Tuesday, 7 October 2014

Fake emails from Apple Store targets Irish Apple account holders

According to IT security firm, Smarttech.ie, hackers attempting to steal personal data are using fake emails that appear to be from the Apple Store (Republic of Ireland) to try and trick their targets into revealing sensitive information including bank details. These “phishing scams” remain as popular as ever, and in fact they have been on the rise over the last few months.

What appears to be a legitimate email warning the Apple customer that a suspicious purchase has been made using their Apple ID is actually a ruse to get the recipient of the email to click on a bogus link in the body of the email that brings the Apple customer to a webpage controlled by the cyber criminals. 

Ronan Murphy, CEO of IT Security Company Smarttech.ie said that “at Smarttech.ie we have seen a significant increase in the reporting of phishing scams over the last few months. The use of phishing emails has been going on for quite a while now, but what we are seeing is a more targeted approach from the cyber criminals. In this case, the hackers have selected someone who is an actual Apple customer which is not a coincidence.”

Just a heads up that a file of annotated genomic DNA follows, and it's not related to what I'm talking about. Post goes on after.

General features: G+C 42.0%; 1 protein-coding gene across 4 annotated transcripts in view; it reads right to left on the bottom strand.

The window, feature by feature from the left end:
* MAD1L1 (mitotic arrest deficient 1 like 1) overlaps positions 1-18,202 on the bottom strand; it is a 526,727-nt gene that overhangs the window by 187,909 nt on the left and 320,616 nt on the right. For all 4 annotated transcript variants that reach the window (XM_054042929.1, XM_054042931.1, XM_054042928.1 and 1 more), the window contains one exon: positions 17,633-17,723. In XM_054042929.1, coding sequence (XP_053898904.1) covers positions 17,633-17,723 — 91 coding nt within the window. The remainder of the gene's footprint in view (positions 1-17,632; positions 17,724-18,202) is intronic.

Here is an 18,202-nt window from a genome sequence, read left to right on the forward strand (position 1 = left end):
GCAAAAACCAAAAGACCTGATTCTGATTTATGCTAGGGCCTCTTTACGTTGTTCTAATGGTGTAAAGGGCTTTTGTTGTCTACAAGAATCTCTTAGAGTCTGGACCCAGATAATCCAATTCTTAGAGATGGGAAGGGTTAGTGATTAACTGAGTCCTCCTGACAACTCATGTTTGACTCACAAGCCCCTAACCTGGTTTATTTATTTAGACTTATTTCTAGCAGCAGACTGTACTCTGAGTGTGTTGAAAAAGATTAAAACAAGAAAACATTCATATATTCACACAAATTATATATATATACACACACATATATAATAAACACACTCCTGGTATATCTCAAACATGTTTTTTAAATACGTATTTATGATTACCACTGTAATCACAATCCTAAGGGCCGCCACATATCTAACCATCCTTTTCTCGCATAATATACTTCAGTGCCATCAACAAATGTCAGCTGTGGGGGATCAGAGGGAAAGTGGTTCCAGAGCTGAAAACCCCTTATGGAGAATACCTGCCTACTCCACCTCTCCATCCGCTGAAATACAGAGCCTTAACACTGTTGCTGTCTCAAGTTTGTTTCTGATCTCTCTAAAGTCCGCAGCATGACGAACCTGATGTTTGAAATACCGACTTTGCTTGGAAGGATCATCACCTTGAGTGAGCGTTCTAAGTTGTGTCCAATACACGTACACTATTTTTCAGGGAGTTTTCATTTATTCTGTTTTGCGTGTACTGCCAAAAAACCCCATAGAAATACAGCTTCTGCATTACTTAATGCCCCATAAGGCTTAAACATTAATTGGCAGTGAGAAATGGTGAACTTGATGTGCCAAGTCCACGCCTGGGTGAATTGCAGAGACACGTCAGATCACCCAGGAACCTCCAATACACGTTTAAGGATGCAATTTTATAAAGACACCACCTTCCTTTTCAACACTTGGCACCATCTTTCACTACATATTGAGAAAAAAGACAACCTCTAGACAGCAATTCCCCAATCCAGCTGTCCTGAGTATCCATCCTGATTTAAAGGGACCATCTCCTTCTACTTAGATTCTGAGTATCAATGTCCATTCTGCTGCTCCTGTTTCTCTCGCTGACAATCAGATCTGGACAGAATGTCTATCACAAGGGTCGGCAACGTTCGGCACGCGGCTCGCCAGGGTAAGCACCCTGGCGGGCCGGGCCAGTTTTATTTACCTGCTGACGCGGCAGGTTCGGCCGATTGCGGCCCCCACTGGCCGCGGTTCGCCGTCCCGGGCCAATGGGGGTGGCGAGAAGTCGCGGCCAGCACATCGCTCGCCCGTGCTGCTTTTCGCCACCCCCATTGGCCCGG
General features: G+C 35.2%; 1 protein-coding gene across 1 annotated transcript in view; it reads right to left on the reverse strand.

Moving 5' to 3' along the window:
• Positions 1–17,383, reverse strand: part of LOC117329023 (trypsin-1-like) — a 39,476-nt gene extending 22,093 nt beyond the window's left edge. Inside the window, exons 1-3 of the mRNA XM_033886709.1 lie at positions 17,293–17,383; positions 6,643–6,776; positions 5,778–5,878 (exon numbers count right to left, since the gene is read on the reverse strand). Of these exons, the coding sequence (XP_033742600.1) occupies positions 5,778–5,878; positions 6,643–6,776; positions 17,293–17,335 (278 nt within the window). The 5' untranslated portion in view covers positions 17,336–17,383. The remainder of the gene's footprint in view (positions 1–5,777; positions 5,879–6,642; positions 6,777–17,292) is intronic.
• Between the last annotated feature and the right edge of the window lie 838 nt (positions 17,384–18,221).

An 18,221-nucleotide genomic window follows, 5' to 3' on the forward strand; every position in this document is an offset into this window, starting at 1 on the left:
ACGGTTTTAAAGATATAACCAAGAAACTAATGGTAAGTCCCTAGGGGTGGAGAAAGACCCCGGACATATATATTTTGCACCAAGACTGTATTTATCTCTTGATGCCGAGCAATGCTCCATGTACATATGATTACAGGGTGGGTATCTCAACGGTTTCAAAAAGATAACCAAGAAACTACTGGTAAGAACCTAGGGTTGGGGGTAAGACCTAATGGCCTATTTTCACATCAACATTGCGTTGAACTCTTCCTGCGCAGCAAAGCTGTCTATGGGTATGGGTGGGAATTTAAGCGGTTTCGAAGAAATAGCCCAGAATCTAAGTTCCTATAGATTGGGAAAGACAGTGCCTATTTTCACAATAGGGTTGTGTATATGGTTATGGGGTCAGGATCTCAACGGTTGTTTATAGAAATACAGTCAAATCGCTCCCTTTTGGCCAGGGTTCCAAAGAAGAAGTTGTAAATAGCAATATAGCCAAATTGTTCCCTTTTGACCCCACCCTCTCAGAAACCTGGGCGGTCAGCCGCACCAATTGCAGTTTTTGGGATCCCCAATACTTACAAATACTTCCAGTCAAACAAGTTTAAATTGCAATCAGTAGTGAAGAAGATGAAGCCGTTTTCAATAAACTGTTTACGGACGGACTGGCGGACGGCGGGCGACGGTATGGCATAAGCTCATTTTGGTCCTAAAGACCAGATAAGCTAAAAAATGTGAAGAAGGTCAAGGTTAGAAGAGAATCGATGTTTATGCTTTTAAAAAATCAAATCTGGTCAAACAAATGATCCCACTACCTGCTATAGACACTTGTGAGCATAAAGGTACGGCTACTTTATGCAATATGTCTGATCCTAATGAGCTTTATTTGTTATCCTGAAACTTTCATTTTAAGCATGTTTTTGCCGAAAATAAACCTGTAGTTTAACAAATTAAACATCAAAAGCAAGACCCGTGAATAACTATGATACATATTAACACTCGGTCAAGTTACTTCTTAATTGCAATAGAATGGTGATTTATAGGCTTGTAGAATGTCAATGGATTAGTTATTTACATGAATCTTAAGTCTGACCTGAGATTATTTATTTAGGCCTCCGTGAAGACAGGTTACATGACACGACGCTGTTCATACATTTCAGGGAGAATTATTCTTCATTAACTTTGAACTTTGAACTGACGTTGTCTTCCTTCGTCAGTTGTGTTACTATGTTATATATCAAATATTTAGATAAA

“The fake email is designed to provoke an immediate reaction and preys on the persons fear that their bank or credit card details have been stolen and are been used to make fraudulent purchases. People’s first reaction to an email warning them that their Apple ID may have been compromised ,is to click on the link so as to avoid having to pay for goods they did not buy. Fortunately, the person who received this email was aware of these types of scam emails but if someone did not know about phishing emails, the most natural thing to do would be to click on the link and give the hacker your details. In this particular case, the email is very convincing as it does not contain any basic spelling mistakes which are a tell-tale sign of a scam email as English is usually not the first language of the hackers. This shows that the hackers are evolving and becoming more sophisticated in their approach.” continued Smarttech.ie CEO Ronan Murphy

In cases where the person has clicked on the link, they are brought to a webpage which the hackers have control of and can take the personal information supplied by the Apple customer. The sensitive data is then ether sold or used to make fraudulent purchases online.  By clicking on the link, hackers are also able to install malware onto the computer unbeknownst to the owner.

For people who receive a suspicious or scam email, Smarttech.ie CEO Ronan Murphy had this advice “the golden rule is never to reply or click on any links in emails requesting personal information. Companies like Apple or financial institutions which are used in phishing scams will never email you looking for your personal information. There are other ways to spot a scam email, including the email address of the sender. In the image, you can tell from the senders’ email address that it is not really from the Apple Store.”